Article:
The second chapter “Bounded Citizenship: The Citizenship Amendment Act 2019” presents a different regime of Indian citizenship which was brought through the CAA of 2019- where a notion of bounded citizenship was put in practice, where citizenship installs strict walls of separation, distinguishing citizens from the non-citizens on the basis of religion. The chapter brings out the way CAA and NRC brought about an ideological narrative in the country. It discusses the ideological framing of the citizenship in India through debates in the Constituent Assembly and the recent debates in the Parliament in December 2019 on CAA. The third chapter “Liminal Citizenship: The ‘Returnees’ and ‘New’ citizens” engages with the Land Border Agreement Treaty of 2015, between India and Bangladesh to resolve the disputes pertaining to the demarcation of boundary, where the exchange of land and population took place, presents a complex scenario of belongingness to the land and homeland. Though the LBAT exchanged the population and attempted to solve the illegality and ambivalence of citizenship over borders, it never completely absorbed the belongingness tied to their land, with expressions of loss and betrayal. This is presented through lived experiences at three transit camps for Indian returnees in Dinhata, Mekhliganj and haldibari and two chits with new citizens at Balipukhuri and Dhabalsati Mirgipur. The last chapter “Recalling Citizenship: The Constitutional Ethic” discusses the democratic practice of constitutional citizenship that followed post CAA in India through popular rallies, sit-ins, street art, threatre, PIL etc. The protests and the movements in the country following NRC and CAA, for Anupama Roy, was the recalling of the constitutional ethic of citizenship and Indian democracy which was the spirit of the constitution. The many sites of protests in the federal states of the country were sites of dissident citizenship to restore equality as a foundational principle of both the constitution and democracy.
The book thus traces the regime of citizenship in India which produces specific power structures; the NRC and the CAA giving in effect the principle of jus sanguinis more strongly in determining the citizenship of Indians, rooted in an ideology of majoritarian communitarianism. The shift from the popular consensus to an ideology of majoritarian communitarianism was strongly expressed in the recent NRC and the CAA. These two strands of citizenship emerged from the 2003 amendment act, bringing in ethno/cultural legacy and religion as modes of determining citizenship. The author brings these arguments with the help of extensive field surveys, government reports, depositions, parliamentary and constituent assembly debates, court judgments presenting a legal and anthropological analysis in understanding the contemporary regime of Indian citizenship. The author adopted a legal-analytical framework to understand the exclusionary practices in Indian citizenship- a trend more identifiable in a neo-liberal world where people’s cultural and religious identity have become the primary sources of conflict. Looking back at the citizenship debates in the constituent assembly to the recent debates on the subject in the Indian parliament in December 2019, the author gives a striking contrast of the shift from republican democracy to majoritarian communitarianism.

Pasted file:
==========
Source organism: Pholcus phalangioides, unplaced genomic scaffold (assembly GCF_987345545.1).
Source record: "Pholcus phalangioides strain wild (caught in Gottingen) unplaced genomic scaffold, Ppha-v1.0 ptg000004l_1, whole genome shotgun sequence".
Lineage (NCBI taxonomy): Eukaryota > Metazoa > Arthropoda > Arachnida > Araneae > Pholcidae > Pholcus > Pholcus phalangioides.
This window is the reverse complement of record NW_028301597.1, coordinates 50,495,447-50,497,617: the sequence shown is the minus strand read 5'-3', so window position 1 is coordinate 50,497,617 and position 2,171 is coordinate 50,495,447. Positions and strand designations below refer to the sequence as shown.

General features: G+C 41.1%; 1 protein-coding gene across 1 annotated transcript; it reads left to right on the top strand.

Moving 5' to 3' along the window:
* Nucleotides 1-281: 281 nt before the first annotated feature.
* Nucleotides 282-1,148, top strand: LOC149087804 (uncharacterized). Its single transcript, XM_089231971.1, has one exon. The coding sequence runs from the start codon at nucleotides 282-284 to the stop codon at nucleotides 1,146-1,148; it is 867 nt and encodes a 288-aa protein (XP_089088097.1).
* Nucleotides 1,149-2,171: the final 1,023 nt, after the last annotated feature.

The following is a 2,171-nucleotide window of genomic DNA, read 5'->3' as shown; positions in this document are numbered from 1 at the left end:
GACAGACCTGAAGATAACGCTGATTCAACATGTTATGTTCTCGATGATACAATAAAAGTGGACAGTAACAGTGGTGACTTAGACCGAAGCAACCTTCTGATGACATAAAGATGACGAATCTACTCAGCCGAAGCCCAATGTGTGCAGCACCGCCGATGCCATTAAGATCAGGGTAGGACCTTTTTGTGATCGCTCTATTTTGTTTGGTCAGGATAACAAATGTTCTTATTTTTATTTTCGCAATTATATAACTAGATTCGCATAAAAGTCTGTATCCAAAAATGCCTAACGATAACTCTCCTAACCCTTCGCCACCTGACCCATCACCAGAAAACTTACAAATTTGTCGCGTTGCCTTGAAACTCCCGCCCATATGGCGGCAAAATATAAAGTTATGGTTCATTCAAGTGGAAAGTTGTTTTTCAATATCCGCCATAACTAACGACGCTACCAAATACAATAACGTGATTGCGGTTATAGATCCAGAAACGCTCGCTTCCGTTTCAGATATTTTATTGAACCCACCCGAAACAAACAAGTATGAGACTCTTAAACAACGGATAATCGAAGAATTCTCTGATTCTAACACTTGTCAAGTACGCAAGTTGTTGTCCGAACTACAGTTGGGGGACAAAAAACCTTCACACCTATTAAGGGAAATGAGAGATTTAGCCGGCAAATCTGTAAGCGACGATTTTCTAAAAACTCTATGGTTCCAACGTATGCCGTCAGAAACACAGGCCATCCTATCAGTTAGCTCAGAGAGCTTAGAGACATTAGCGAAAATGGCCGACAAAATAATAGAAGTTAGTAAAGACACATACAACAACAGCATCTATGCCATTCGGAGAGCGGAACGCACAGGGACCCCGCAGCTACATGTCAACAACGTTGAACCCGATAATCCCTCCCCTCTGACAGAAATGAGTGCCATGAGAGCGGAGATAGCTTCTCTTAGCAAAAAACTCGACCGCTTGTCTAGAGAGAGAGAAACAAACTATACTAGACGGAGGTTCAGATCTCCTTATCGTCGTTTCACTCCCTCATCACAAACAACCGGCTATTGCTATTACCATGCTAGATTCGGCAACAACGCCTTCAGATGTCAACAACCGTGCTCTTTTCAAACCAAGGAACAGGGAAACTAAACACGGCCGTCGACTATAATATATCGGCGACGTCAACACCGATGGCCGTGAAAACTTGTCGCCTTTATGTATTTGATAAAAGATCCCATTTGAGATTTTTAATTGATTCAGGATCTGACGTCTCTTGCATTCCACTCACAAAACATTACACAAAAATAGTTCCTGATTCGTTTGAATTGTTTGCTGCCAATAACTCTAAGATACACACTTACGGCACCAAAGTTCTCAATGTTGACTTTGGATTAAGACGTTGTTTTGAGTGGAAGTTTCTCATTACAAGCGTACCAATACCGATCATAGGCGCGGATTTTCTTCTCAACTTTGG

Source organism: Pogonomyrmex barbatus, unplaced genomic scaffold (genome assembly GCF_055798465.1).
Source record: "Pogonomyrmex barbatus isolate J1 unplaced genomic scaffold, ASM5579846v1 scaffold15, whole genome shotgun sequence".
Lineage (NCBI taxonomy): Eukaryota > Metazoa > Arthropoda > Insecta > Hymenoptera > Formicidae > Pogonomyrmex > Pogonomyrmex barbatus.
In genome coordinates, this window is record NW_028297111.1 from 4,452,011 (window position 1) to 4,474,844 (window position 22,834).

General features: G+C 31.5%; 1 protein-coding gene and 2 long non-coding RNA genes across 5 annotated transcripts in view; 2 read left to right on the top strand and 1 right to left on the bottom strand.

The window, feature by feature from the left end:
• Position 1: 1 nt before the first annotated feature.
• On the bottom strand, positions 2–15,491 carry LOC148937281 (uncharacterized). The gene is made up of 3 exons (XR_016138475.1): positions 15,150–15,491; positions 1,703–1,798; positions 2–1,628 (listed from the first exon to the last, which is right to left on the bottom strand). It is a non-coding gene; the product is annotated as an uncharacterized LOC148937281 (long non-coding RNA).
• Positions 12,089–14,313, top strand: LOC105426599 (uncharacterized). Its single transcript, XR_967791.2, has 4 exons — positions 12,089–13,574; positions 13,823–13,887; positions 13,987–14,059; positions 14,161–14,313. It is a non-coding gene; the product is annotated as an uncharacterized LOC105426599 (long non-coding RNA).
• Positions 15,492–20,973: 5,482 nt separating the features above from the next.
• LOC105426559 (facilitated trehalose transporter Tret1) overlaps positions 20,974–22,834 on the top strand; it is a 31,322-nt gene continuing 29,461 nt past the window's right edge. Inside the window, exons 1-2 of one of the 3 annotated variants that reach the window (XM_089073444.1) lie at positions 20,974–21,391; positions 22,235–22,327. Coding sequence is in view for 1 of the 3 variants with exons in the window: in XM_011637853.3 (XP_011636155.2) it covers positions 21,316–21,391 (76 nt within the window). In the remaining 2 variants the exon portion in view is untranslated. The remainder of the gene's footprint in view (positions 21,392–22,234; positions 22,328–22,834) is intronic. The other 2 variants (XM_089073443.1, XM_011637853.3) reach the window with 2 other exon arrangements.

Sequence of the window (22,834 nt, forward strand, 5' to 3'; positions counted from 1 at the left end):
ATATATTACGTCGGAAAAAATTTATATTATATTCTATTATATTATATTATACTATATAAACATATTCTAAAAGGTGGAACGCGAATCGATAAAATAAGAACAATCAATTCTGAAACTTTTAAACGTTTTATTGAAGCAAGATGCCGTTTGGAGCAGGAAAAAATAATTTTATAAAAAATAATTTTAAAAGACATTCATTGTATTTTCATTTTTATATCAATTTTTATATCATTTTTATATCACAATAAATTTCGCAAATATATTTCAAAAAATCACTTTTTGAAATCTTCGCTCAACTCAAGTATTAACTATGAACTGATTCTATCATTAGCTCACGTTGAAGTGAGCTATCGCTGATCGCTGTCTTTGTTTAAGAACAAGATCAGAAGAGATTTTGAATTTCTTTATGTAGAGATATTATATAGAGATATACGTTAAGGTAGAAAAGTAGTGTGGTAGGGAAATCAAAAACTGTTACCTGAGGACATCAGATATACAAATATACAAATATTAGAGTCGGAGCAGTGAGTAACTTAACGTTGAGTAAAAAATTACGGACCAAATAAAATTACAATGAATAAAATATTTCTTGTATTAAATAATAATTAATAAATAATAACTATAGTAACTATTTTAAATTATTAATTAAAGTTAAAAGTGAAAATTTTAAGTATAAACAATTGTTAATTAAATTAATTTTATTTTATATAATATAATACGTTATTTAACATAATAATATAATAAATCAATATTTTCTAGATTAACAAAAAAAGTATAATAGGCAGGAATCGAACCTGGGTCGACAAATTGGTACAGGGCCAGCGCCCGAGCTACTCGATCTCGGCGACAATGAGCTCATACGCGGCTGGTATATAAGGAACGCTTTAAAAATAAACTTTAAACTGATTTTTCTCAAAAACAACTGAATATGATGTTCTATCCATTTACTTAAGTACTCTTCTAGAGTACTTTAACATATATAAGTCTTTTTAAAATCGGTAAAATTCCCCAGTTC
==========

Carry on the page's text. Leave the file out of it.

From the book, it is indeed intrusive to reflect the way NRC and the CAA have strengthened and directed the nativist ideology, on the direction of religion. CAA is not just denying the Muslims the right to citizenship, but also a legal way to inculcate an ideology of anti-Muslim, who according to the present regime are not natives to this land and this is where the NRC was woven in the CAA narrative by the present regime. The NRC and CAA, most importantly have generated a kind of nativist legacy- of indigenous natives being the original citizens, indigenous meaning having ethnic and cultural practices as distinct from Muslims.
While dissident citizenship was reclaimed in the anti-CAA protests, which Roy says that it actually strengthens state sovereignty (Citizenship In India, 2016), how is it different from the popular cry and protests to detect, deport and expel out immigrants taking place in Assam over the decades. Is it appropriate to call the latter popular sovereignty? Can popular sovereignty be questioned when it comes to interpreting the NRC in Assam given that it was a popular appeal of the citizens themselves? The politics of NRC in Assam have been wielded to serve the ideology of Jaati- Maati- Bheti of the indigenous Assamese, which might not be the case in the other states of the Indian union. While it is interesting to see that the book brought out the different stories of the Indian states on the way they approached NRC and CAA, is there a need to contextualize NRC since it is based on a popular narrative or majoritarian communitarianism? Taking from this, perhaps, a strong point of the book would have been how cultural/ethnic and religious identity makes up the citizenship regimes in the neoliberal world. Though the NRC was not directly mentioned in the Assam Accord, much of it can be traced to its clause 5 which stressed on the need on detection, deletion and expulsion of foreigners in accordance with law.
While there is an argument that the bringing of the CAA made the NRC look like a futile exercise, NRC was anti-foreigner and anti-migrant, CAA was anti-Muslim. At the same time CAA escaped some criticism because it included some sections of population unlike NRC (except for Northeast India). But the common thread of the two was that both were exclusionary. While these are some important points to reflect, the study is a breakthrough in understanding citizenship regimes, laws and belongingness under the controversial NRC and CAA from wide ranging parliamentary debates to field observations which presents complex scenarios. Under the veil of a liberal state, the present regime has changed the discourse of law-making in India.